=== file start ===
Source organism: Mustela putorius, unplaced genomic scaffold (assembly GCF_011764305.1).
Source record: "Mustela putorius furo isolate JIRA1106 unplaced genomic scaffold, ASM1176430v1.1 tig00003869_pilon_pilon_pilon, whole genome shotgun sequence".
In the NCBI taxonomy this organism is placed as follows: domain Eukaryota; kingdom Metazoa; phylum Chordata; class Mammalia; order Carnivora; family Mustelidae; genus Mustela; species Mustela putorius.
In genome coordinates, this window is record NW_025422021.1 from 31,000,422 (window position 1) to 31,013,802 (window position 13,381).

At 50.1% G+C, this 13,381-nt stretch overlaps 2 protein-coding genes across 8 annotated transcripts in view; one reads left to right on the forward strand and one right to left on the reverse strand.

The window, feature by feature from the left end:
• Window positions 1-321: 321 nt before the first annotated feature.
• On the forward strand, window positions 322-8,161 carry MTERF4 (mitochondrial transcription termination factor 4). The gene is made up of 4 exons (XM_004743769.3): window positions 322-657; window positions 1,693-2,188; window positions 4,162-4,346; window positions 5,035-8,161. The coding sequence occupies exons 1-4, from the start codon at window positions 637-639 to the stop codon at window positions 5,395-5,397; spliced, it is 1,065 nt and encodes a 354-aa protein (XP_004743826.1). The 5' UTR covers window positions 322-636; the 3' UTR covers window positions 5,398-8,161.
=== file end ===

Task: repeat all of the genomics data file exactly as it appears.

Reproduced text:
Source organism: Mustela putorius, unplaced genomic scaffold (assembly GCF_011764305.1).
Source record: "Mustela putorius furo isolate JIRA1106 unplaced genomic scaffold, ASM1176430v1.1 tig00003869_pilon_pilon_pilon, whole genome shotgun sequence".
In the NCBI taxonomy this organism is placed as follows: domain Eukaryota; kingdom Metazoa; phylum Chordata; class Mammalia; order Carnivora; family Mustelidae; genus Mustela; species Mustela putorius.
In genome coordinates, this window is record NW_025422021.1 from 31,000,422 (window position 1) to 31,013,802 (window position 13,381).

At 50.1% G+C, this 13,381-nt stretch overlaps 2 protein-coding genes across 8 annotated transcripts in view; one reads left to right on the forward strand and one right to left on the reverse strand.

The window, feature by feature from the left end:
• Window positions 1-321: 321 nt before the first annotated feature.
• On the forward strand, window positions 322-8,161 carry MTERF4 (mitochondrial transcription termination factor 4). The gene is made up of 4 exons (XM_004743769.3): window positions 322-657; window positions 1,693-2,188; window positions 4,162-4,346; window positions 5,035-8,161. The coding sequence occupies exons 1-4, from the start codon at window positions 637-639 to the stop codon at window positions 5,395-5,397; spliced, it is 1,065 nt and encodes a 354-aa protein (XP_004743826.1). The 5' UTR covers window positions 322-636; the 3' UTR covers window positions 5,398-8,161.